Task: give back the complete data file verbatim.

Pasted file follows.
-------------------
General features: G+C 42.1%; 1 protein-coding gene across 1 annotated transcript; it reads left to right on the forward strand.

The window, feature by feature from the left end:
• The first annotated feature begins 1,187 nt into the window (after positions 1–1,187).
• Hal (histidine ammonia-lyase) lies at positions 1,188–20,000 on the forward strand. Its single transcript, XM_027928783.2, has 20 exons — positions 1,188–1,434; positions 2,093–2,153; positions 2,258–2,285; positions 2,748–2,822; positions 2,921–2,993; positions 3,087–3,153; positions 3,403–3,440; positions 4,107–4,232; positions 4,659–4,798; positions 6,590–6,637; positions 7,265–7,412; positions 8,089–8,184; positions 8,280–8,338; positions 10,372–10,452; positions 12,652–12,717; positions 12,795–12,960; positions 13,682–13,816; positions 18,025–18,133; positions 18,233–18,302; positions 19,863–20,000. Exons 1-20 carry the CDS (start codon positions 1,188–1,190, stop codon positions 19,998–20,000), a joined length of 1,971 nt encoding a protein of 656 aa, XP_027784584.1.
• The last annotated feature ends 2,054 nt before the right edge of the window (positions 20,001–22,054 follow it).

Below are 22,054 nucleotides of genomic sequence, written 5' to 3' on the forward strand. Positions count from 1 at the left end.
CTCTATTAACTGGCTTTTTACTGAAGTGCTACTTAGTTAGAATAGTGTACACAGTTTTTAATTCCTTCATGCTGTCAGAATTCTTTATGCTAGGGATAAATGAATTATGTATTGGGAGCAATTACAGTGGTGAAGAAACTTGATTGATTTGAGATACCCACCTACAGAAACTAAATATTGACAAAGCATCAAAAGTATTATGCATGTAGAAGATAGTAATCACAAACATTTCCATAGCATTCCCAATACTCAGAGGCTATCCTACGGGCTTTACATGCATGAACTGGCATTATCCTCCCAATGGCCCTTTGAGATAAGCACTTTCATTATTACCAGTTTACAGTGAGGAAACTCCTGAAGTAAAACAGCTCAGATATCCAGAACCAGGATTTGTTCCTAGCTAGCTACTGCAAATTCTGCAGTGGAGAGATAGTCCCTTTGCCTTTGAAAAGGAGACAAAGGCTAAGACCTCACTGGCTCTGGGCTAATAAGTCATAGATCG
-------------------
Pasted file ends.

General features: G+C 42.1%; 1 protein-coding gene across 1 annotated transcript; it reads left to right on the forward strand.

The window, feature by feature from the left end:
• The first annotated feature begins 1,187 nt into the window (after positions 1–1,187).
• Hal (histidine ammonia-lyase) lies at positions 1,188–20,000 on the forward strand. Its single transcript, XM_027928783.2, has 20 exons — positions 1,188–1,434; positions 2,093–2,153; positions 2,258–2,285; positions 2,748–2,822; positions 2,921–2,993; positions 3,087–3,153; positions 3,403–3,440; positions 4,107–4,232; positions 4,659–4,798; positions 6,590–6,637; positions 7,265–7,412; positions 8,089–8,184; positions 8,280–8,338; positions 10,372–10,452; positions 12,652–12,717; positions 12,795–12,960; positions 13,682–13,816; positions 18,025–18,133; positions 18,233–18,302; positions 19,863–20,000. Exons 1-20 carry the CDS (start codon positions 1,188–1,190, stop codon positions 19,998–20,000), a joined length of 1,971 nt encoding a protein of 656 aa, XP_027784584.1.
• The last annotated feature ends 2,054 nt before the right edge of the window (positions 20,001–22,054 follow it).

Below are 22,054 nucleotides of genomic sequence, written 5' to 3' on the forward strand. Positions count from 1 at the left end.
CTCTATTAACTGGCTTTTTACTGAAGTGCTACTTAGTTAGAATAGTGTACACAGTTTTTAATTCCTTCATGCTGTCAGAATTCTTTATGCTAGGGATAAATGAATTATGTATTGGGAGCAATTACAGTGGTGAAGAAACTTGATTGATTTGAGATACCCACCTACAGAAACTAAATATTGACAAAGCATCAAAAGTATTATGCATGTAGAAGATAGTAATCACAAACATTTCCATAGCATTCCCAATACTCAGAGGCTATCCTACGGGCTTTACATGCATGAACTGGCATTATCCTCCCAATGGCCCTTTGAGATAAGCACTTTCATTATTACCAGTTTACAGTGAGGAAACTCCTGAAGTAAAACAGCTCAGATATCCAGAACCAGGATTTGTTCCTAGCTAGCTACTGCAAATTCTGCAGTGGAGAGATAGTCCCTTTGCCTTTGAAAAGGAGACAAAGGCTAAGACCTCACTGGCTCTGGGCTAATAAGTCATAGATCG